I have a big problem: There are too many of you, by you I mean subspecialists, and not enough of us; by us, I mean hospitalists. There are also not enough primary care doctors and the following request will help them as well. But make no mistake about it, this letter is completely self-serving.
As you well know, JAMA reported that 98% of residents are planning a career in subspecialty medicine. No doubt, this trend is a direct result of many factors, not the least of which is that the average medical school debt before a residency is completed now runs upwards of $150K.
When I was a resident, the last guy in a class could have walked into an anesthesia residency at Mass General. Now, anesthesia and other high-paying lifestyle careers (dermatology, ophthalmology, and radiology) could not be more competitive. As a direct result, primary care suffers from the health care equivalent of leprosy.
Yes, I realize this was none of your doing; the health care system essentially screwed itself. Rewarding you for doing procedures and rewarding us for caring for patients (don’t take this the wrong way–I am not specialty bashing, just stating the obvious with a degree of admitted hyperbole). Then the health insurance system promised “gatekeepers,” doctors who would run the system much more efficiently and keep your costs down. Yet “gatekeeper” became synonymous with “paper pusher,” and aspiring doctors were told by frustrated practicing physicians to flee primary care as if it were a burning building.
And, yes I realize that this is not your problem per se. Or is it? Let me give you an analogy that might convince you to hear me out. For years, the American auto industry built ridiculously fuel-inefficient cars. While this proved to be a disastrous long-term strategy, at the time the industry was simply supplying what its customers demanded. Similarly your customers–young doctors who seek training–may one day find themselves in a General Motors-esque meltdown.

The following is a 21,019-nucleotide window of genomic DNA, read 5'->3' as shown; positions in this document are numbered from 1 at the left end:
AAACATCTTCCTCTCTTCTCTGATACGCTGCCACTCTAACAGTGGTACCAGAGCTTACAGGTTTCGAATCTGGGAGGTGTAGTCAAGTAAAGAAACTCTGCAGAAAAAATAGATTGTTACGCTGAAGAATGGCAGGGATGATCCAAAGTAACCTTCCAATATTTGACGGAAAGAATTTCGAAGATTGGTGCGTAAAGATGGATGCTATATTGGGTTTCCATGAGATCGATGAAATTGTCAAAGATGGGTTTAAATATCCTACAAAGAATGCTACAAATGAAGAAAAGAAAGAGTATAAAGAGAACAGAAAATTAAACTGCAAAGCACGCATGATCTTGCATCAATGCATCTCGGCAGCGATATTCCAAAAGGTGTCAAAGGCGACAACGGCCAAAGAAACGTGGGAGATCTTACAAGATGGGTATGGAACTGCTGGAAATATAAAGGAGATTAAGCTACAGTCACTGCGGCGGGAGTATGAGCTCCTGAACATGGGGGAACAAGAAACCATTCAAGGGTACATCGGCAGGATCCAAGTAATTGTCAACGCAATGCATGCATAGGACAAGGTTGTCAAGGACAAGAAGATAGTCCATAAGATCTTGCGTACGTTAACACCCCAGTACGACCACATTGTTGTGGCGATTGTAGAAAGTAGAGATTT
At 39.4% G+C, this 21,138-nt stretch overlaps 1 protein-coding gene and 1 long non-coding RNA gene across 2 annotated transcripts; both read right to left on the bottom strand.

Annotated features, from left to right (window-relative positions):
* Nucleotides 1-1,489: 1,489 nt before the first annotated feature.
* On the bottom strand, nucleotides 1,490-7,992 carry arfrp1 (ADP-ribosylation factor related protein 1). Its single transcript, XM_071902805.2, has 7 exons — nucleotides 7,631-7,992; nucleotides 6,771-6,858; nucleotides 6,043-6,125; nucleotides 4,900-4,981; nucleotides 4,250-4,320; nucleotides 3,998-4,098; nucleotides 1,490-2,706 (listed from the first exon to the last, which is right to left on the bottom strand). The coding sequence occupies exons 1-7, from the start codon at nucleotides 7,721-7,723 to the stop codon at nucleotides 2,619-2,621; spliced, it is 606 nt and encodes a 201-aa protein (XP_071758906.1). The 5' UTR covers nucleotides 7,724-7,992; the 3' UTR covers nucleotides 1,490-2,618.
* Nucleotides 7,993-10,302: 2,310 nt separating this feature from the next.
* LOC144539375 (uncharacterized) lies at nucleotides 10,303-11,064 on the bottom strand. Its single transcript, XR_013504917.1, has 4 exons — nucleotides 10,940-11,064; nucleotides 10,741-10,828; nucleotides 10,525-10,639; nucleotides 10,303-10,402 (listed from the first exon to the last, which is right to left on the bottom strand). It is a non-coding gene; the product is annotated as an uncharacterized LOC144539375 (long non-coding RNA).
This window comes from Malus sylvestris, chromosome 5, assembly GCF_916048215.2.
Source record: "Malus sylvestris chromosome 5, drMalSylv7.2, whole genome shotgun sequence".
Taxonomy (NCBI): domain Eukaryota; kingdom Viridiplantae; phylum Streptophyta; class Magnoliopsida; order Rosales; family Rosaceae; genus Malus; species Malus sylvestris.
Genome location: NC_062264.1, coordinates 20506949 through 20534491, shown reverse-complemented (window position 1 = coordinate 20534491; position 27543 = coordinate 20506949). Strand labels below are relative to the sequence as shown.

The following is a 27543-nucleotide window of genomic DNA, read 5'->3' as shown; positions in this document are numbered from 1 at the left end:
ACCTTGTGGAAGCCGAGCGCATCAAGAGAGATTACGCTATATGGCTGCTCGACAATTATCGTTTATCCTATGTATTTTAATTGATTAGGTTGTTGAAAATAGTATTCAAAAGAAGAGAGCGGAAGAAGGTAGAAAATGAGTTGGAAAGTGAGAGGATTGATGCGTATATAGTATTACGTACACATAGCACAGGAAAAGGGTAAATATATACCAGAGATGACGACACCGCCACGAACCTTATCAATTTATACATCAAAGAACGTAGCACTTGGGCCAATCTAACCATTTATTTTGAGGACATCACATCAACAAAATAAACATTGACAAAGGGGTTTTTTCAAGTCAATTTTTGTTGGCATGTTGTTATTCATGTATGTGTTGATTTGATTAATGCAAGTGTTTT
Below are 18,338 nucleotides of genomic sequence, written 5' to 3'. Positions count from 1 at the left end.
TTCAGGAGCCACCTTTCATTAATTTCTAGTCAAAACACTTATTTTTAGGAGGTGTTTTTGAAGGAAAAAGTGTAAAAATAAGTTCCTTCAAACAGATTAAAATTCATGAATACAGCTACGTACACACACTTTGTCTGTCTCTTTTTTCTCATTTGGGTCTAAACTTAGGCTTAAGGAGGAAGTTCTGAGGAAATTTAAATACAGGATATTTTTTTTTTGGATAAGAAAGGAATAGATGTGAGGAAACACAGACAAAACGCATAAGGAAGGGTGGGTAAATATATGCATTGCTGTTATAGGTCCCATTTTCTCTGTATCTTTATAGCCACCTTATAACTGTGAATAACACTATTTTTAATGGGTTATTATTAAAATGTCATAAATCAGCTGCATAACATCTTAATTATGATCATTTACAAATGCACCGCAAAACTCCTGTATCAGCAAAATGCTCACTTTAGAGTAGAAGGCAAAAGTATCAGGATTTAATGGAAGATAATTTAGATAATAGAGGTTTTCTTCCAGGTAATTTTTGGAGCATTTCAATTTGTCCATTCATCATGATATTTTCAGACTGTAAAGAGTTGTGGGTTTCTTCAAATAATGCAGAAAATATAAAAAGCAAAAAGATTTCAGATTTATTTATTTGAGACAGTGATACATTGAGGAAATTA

I suspect in a few more years, a combination of the laws of supply and demand and health care reform may actually level the compensation playing field significantly for non-specialists. This is a big IF, but if we really believe preventive care and efficient inpatient medicine are the way to go to save the big, bumbling health care system, such change is inevitable.
And the failing health care system is much less easy to ignore when it is in perfect synch with a collapsing economy. I believe the new Obama-led political machine is ready for radical change because $2.2 trillion and an ever-growing chunk of the GDP can no longer be ignored.
OK, enough of my lecturing. If you made it this far, you are probably saying to yourself, “I could have done two colonscopies by now!” So how can you help me (and the health care system) with my problem?
Consider this: a “Teach for America”-like solution to our primary care shortage. Let’s require a mere 25% of each accepted fellowship class to work first as a hospitalist (or internist) for a minimum of three years. That would be good for you and result in better trained fellows. And it would good for them because they’d have the potential to pay off some of that debt before accruing even more while on a fellow’s stipend. (Oh, and they might actually enjoy themselves.)
Now, I realize all of my hospitalist colleagues may not agree with my proposal. “What about us who stay behind? Won’t we be thought of as second-class citizens?” And will increased supply paradoxically reduce the salaries for us “lifers?”
Perhaps, but I suspect to no great degree, and increased supply may mean less burnout from ever-growing patient volumes. If there is true and meaningful health care reform, more hospitalists (and internists) may allow us to have enough time to treat more complex problems consistent with the skills we learned in training. Then, we won’t need so many of you (oops, that was a slip of the keypad–please strike it from the records).
Erik DeLue, MD, MBA